|Individual Computers: Graffiti|
|Connection: Video Sockel (Amiga 23pin)|
The Graffiti isn't a graphics card as such, however it does provide your Amiga with chunky displays. Chunky refers to the internal organisation of the display pixels. The Amiga's native organisation is planar, however the Graffiti can avoid chunky to planar conversion in software, speeding up the display.
Palette: 256 on-screen from a choice of 262,144 colours.
The Graffiti connects to the RGB port of the Amiga and is both PAL and NTSC compatible. The Graffiti card has it's own colour palette that is called the "external palette". The Amiga's native palette will be called the "internal palette."
When using the chunky pixel mode, the internal palette must be set to one of the following:
4 bitplanes: (320 pixel/line at hires, 640 pixel/line at SHires) R G B Colour #0 0 0 0 Colour #1 0 0 1 Colour #2 0 0 8 Colour #3 0 0 9 Colour #4 0 8 0 Colour #5 0 8 1 Colour #6 0 8 8 Colour #7 0 8 9 Colour #8 8 0 0 Colour #9 8 0 1 Colour #10 8 0 8 Colour #11 8 0 9 Colour #12 8 8 0 Colour #13 8 8 1 Colour #14 8 8 8 Colour #15 8 8 9 2 bitplanes: (160 pixel/line at hires, 320 pixel/line at SHires) R G B Colour #0 0 0 0 Colour #1 0 0 9 Colour #2 8 8 0 Colour #3 8 8 9 1 bitplane: (80 pixel/line at hires, 160 pixel/line at SHires) R G B Colour #0 0 0 0 Colour #1 8 8 9Also when using the chunky pixel mode, the internal palette and the bitplane X-offset values must not be changed. If any of these values are modified, the Grafitti card will behave in an undefined manner. Do not worry, it won't damage your monitor or you Amiga.
Preparing The Screen Mode
Choosing either 4 bitplanes hires or 2 bitplanes SHires sets the Graffiti to 320x256 pixel mode. Setting up 2 bitplanes hires or 1 Bitplane SHires selects the 160x256 pixel mode, and a single bitplane hires selects the 80x256 mode. The highest resolution available is 4 Bitplanes SHires, resulting in a 640x256 display mode. The Grafitti card is overscan-compatible, so up to 768 pixels and more than 512 lines are possible (depends on PAL or NTSC modes, interlaced or non-interlaced).
Initializing the card
After power-up, the RamDAC chip on the Graffiti card is in an undefined state. It must be initialized by a sequence of commands sent in the Graphics data. After a VSync, the Graffiti card is in command mode. This means that the bitplane data is interpreted as commands, not as graphics data. In command mode, the Graffiti displays a black screen. This is done so that transferring palette data is "invisible" to the user. Note that when interlacing, a VBlank splits the two half screens. In this case you will have to send start graphic commands every half frame.
Commands can only be sent to the Grafitti card when the Amiga is displaying a 4 bitplane hires screen. Note also that the correct internal palette must be set.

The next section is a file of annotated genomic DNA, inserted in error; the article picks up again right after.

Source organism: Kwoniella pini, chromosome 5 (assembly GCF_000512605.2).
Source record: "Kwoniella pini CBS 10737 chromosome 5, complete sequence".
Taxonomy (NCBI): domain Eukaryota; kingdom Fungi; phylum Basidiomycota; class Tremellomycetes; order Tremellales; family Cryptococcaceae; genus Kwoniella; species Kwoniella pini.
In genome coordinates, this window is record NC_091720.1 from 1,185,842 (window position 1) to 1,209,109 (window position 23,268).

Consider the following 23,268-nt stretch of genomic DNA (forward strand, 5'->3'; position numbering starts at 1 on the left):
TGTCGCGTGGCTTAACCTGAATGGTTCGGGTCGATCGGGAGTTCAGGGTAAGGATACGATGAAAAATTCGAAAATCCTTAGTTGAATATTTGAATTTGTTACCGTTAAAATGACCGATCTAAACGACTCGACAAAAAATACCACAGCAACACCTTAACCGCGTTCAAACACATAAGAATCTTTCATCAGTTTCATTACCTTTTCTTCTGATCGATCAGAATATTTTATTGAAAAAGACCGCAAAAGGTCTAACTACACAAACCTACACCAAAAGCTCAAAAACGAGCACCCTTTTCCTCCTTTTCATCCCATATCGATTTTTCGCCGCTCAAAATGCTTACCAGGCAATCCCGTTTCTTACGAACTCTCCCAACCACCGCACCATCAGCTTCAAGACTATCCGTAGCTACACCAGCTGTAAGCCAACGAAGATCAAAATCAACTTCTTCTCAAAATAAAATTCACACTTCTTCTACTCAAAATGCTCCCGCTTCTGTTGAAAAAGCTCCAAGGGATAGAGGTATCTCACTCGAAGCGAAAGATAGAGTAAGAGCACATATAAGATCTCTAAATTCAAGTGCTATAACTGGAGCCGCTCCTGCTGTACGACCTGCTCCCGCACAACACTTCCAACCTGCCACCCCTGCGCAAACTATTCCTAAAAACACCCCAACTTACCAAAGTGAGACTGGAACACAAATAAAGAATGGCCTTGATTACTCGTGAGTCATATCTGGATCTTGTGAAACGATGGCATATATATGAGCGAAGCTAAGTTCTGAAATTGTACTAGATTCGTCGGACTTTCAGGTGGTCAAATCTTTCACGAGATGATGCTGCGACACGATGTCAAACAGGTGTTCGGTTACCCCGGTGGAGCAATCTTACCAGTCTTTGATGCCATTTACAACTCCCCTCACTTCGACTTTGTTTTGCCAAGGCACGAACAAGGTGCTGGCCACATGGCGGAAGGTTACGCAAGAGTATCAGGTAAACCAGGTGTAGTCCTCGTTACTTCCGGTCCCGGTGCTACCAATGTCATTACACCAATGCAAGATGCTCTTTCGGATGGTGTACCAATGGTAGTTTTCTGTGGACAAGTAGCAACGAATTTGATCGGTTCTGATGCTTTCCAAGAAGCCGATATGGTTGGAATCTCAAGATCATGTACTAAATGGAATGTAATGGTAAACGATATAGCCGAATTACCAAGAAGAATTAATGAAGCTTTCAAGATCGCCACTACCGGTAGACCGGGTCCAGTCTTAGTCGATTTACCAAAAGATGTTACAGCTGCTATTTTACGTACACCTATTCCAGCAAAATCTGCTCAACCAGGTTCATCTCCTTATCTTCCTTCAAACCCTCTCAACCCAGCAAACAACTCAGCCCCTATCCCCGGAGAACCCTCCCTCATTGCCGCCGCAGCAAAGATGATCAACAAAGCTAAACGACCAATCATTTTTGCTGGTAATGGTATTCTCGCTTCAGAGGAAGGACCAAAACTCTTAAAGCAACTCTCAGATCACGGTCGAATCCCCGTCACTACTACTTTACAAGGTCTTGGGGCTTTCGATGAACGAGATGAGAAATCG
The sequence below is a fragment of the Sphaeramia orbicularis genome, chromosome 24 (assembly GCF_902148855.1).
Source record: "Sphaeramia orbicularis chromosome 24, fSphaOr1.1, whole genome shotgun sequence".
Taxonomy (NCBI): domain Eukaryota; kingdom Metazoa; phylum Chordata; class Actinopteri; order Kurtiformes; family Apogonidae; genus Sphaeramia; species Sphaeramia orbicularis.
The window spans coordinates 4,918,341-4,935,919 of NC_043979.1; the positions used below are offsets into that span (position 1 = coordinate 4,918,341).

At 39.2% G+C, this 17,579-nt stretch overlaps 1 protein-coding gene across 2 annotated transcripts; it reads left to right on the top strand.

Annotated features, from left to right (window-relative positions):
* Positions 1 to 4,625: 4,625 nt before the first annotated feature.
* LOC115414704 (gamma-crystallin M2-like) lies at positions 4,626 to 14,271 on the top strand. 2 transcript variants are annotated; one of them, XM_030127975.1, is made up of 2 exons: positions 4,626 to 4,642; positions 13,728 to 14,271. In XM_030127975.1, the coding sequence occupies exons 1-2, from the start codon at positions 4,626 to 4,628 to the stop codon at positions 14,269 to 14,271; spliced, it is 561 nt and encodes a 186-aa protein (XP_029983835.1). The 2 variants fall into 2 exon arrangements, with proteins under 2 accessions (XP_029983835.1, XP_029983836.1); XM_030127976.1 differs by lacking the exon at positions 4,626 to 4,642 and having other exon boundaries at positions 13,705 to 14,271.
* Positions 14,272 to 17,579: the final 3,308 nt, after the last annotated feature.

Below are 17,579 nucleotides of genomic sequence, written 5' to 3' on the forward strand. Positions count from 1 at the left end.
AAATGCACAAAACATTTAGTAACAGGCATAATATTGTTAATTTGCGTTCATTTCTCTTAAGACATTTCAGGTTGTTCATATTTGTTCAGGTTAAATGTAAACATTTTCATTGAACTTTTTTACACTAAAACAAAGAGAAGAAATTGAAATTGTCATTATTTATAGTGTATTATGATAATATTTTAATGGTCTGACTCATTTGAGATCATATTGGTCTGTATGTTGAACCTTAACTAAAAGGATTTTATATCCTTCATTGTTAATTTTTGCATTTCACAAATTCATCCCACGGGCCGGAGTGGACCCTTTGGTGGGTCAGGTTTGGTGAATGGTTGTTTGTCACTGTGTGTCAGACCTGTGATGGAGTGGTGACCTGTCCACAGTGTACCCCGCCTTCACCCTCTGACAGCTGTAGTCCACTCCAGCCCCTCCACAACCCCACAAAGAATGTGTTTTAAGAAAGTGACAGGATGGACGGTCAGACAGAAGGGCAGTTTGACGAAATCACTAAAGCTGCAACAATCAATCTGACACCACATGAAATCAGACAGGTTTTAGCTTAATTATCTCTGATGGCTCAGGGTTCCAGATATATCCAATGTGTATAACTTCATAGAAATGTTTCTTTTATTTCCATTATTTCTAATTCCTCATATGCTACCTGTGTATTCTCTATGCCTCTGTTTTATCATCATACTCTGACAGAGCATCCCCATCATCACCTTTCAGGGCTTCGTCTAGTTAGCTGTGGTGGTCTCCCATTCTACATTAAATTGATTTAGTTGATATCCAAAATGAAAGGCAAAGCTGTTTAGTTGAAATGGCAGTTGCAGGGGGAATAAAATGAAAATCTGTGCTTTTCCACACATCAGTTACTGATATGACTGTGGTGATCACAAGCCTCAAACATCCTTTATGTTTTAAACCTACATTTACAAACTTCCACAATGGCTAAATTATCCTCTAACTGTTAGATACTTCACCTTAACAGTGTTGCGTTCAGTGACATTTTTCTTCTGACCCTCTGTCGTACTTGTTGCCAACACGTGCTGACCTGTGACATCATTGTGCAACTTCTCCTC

A command is composed of two bytes, the command byte and the parameter byte. There are six commands:
0 NOP No operation, parameter is ignored. 4 Set colour Parameter selects the colour to be set. 5 Set Mask register Parameter sets the pixel read mask register (should be set to #255). 6 Set RGB value sets the RGB values of the colour that is defined by the 4-command. This command must be executed three times in a row, first to set the red value, then to set the green value, then to set the blue value. Values must be from 0 to 63, the upper two bits are ignored. 7 Set read position not supported, for debugging purposes. 8 Start lores Ends the command sequence and starts lores graphics (use this command for hires screens). 24 Start hires Ends the command sequence and starts hires output (use this command for SHires screens). This command is only available with the hires version, it's handeled like the 8 command on the lores version.
The first command to be executed is byte 0 in bitplane 0. The corrosponding parameter is located in bitplane 1, byte 0. The second command to be executet is byte 0 in bitplane 2, the corrosponding parameter is byte 0 in bitplane 3. The third command is byte 1 in bitplane 0, the parameter is located in byte 1 of bitplane 1. Example:
Assuming the base addresses of the four bitplanes are located in (a0) to (a3):
move.b #5,(a0)+ ; set pixel read mask register move.b #255,(a1)+ ; to 255 move.b #0,(a2)+ ; NOP move.b #0,(a3)+ ; parameter is ignored - can be any ; value.
Setting The Palette
The pixel read mask register can be used for effects,
To set a single palette value, two blocks of four byte moves, using postincrement addressing, can be used. The following sequence sets colour #0 to black (R=G=B=0):
move.b #4,(a0)+ ; set COLOUR # move.b #0,(a1)+ ; 0 next. move.b #6,(a2)+ ; Set red value move.b #0,(a3)+ ; to 0. move.b #6,(a0)+ ; Set green value move.b #0,(a1)+ ; to 0. move.b #6,(a2)+ ; Set blue value move.b #0,(a3)+ ; to 0. Colour #23 could be set to a light blue using: move.b #4,(a0)+ ; set COLOUR # move.b #23,(a1)+ ; 23 next. move.b #6,(a2)+ ; Set red value move.b #0,(a3)+ ; to 0. move.b #6,(a0)+ ; Set green value move.b #0,(a1)+ ; to 0. move.b #6,(a2)+ ; Set blue value move.b #63,(a3)+ ; to 63.